Three times he attacked Yerushalayim; the first time, he exiled Yehoyakim, the second time, Yehoyachin and the third time, following a three and a half year long siege, he destroyed the city and exiled Tzidkiyah.

When Yehoyakim was delivered into his hands, Nevuchadnetzar tore open a donkey, placed him inside and led him round the cities of Yisrael. As he did this, he cut off small strips of flesh from his body which he fed to the dogs, eventually leaving his remains lying out in the open, unburied.


When Nevuchadnetzar attacked Yerushalayim, he was afraid that he might suffer the same fate as Sancheiriv. So he kept his distance, encamping in Rivlah, and appointing Nevuzraden commander of his forces, with instructions to capture Yerushalayim.

They were short of mills in Bavel, so he ordered Nevuzraden to load millstones on the Jewish captives' backs, and that is how they were led into exile.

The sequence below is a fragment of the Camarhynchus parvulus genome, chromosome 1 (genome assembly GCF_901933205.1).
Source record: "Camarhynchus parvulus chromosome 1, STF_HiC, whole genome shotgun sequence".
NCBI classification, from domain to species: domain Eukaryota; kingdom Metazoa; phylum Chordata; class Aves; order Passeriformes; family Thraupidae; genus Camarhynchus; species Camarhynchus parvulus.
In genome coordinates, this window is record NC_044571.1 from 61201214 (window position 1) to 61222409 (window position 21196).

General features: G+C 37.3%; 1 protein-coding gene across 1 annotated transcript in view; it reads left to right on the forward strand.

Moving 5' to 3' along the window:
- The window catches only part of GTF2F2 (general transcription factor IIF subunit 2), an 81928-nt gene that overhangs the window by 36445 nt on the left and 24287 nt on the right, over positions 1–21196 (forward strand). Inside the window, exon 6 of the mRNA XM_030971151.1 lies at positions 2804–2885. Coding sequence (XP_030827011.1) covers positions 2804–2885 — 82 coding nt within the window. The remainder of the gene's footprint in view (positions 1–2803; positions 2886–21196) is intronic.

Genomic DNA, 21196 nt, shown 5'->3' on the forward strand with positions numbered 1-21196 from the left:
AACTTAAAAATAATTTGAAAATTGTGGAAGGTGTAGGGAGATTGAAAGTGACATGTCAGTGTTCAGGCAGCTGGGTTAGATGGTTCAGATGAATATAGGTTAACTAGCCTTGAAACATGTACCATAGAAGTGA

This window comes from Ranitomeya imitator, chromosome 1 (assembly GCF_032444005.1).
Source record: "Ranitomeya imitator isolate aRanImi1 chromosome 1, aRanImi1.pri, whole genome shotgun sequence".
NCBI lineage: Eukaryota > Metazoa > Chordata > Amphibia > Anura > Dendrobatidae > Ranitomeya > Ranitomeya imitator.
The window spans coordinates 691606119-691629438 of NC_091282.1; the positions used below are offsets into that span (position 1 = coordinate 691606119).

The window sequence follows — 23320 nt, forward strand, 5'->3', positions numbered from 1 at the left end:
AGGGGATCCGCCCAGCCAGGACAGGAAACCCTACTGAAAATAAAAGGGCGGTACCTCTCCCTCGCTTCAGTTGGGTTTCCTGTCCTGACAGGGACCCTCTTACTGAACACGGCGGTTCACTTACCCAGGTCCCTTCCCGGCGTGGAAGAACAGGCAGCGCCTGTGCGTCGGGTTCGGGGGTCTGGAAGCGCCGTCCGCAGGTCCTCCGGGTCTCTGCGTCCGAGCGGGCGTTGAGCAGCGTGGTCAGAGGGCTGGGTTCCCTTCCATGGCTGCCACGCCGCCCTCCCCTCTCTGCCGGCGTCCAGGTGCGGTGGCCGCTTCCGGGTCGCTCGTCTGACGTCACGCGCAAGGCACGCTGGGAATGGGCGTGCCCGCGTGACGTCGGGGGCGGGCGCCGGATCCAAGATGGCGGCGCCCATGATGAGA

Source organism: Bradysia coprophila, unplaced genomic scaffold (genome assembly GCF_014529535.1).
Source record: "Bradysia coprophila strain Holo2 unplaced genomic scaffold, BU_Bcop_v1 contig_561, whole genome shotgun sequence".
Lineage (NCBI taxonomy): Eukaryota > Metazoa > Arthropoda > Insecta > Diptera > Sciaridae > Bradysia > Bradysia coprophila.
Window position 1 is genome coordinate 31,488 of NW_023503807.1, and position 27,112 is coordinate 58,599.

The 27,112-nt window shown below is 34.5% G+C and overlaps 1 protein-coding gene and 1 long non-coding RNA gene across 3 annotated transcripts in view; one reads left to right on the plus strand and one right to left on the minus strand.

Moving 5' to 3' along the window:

He also ordered Nevuzraden not to allow the Jewish captives to pray, because, he told him, they have a merciful G-d who will take pity on them if they repent. And by the same token, they were not even to be allowed a moment's break that they might stop and sigh. And Nevuzraden obeyed his instruction to the letter; He drove the hapless captives mercilessly, without respite, moving briskly towards Bavel - naked, arms tied behind their backs, laden with the heavy millstones, whilst the Tamuz sun beat down on them relentlessly.


Nevuchadnetzar was once sailing in a boat on the river accompanied by princes and a variety of musicians, when he noticed the kings of Yehudah, naked and in chains, walking along the banks of the river. 'Why are these men walking upright?' he asked his servants. 'Is there no burden to place on their backs?'

Immediately, his servants went and brought Torah scrolls, which they made into flasks, and filled with sand. These, he placed on their shoulders, until their backs doubled over from the weight. That is why they declared "On our necks we were pursued" (Eichah 5:5).